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Deep Water Gas Emissions

NOAA ocean explorers used an advanced multibeam sonar mapping system on NOAA Ship Okeanos Explorer in November to discover and map the first deep water gas seeps found off the U.S. Atlantic Coast north of Cape Hatteras.

The seeps were found at water depths greater than 3,300 feet. Based on preliminary information, scientists believe the seeps are likely emitting methane gas.

Locating seeps with this advanced technology will expand opportunities for researchers to study how seeps in the deep ocean environment affect ocean chemistry. NOAA’s use of advanced technology to discover seeps will benefit other agencies, including the U.S. Geological Survey.

The seeps were mapped between November 2nd to November 20th 2012 at three different locations with water depths of 3,300 to 5,250 feet. Approximately 25 distinct seafloor gas seeps were identified based on plumes rising into the water column as high as 3,600 feet. The sites are between 91 and 101 miles off shore, with one site east of Cape Henry, Va., and two sites south and southeast of Nantucket Island, Mass.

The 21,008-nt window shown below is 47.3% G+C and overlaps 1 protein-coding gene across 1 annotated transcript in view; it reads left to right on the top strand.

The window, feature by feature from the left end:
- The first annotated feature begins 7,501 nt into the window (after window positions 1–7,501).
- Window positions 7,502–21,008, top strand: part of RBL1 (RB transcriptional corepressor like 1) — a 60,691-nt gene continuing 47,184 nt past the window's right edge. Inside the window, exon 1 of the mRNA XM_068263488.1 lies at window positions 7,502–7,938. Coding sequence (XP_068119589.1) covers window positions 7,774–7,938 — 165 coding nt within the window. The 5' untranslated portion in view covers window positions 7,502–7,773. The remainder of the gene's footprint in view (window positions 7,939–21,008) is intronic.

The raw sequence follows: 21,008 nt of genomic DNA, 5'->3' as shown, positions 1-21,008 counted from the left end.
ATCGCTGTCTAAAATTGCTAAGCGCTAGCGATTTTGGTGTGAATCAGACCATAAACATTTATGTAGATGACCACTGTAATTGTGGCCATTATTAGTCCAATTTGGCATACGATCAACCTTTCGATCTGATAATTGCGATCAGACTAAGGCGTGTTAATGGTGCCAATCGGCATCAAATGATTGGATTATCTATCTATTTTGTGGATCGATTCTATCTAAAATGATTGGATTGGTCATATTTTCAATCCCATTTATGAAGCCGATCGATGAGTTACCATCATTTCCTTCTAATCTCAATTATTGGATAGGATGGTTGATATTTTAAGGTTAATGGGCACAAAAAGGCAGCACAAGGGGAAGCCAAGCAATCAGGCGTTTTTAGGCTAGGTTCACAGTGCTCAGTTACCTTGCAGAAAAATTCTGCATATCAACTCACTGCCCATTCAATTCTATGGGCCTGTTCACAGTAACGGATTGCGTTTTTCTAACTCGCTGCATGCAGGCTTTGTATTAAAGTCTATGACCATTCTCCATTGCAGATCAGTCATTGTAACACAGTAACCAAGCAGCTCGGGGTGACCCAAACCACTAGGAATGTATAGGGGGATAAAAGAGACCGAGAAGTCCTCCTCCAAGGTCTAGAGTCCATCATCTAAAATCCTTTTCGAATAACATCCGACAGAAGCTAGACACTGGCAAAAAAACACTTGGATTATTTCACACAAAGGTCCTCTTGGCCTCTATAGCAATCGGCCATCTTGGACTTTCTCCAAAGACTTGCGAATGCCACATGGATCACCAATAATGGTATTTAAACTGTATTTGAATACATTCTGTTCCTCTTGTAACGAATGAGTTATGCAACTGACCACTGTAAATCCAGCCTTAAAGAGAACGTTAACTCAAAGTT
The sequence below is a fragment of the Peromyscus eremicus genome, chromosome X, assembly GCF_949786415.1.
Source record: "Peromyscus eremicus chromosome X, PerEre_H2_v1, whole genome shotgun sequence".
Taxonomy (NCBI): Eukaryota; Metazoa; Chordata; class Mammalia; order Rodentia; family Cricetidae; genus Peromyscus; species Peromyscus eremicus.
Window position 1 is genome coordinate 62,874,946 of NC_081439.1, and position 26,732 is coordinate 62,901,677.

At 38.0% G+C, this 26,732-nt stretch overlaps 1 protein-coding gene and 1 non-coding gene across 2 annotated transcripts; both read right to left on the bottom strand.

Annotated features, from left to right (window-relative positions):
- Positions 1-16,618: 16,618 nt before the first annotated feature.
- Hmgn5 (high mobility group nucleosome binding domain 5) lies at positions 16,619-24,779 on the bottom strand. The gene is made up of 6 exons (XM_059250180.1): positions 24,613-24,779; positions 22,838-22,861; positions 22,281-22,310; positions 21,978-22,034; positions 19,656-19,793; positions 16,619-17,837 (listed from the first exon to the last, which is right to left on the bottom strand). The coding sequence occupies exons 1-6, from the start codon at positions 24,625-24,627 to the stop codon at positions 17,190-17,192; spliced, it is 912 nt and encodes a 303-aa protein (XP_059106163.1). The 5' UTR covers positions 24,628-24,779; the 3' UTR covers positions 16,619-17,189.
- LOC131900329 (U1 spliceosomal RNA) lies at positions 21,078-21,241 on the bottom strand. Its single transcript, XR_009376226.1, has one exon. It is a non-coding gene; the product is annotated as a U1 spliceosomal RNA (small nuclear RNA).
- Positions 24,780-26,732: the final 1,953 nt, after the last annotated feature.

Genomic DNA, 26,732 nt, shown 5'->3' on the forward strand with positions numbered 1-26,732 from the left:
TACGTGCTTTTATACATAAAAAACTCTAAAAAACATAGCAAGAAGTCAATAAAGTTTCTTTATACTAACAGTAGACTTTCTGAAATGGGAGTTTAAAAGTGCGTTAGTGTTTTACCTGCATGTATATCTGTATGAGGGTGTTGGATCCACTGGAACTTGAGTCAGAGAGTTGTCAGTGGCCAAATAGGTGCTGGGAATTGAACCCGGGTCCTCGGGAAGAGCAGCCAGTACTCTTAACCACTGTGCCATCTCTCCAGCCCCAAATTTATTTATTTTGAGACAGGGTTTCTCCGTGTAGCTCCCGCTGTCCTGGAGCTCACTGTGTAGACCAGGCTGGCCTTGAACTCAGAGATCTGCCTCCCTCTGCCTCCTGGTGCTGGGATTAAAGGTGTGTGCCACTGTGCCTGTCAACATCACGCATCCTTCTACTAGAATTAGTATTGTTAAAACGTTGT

Single beam sonar systems have been used extensively to map gas seeps but do not provide as much coverage as typically collected by multibeam systems. Multi-beam sonar obtains information from a fan-shape of beams, mapping a wider area more quickly and efficiently. Most multibeam sonars cannot process sonar signals from water-column seeps but the multibeam sonar on Okeanos Explorer is one of the few that is specially configured to do so.

NOAA’s Office of Ocean Exploration and Research is the only federal program that systematically explores Earth’s largely unknown ocean. The 224-ft. NOAA Ship Okeanos Explorer, homeported in Davisville, R.I., is operated by NOAA’s Office of Marine and Aviation Operations, and NOAA’s Office of Ocean Exploration and Research operates the cutting-edge ocean exploration systems on the vessel and ashore.

NOAA’s mission is to understand and predict changes in the Earth’s environment, from the depths of the ocean to the surface of the sun, and to conserve and manage our coastal and marine resources.

Image: NOAA

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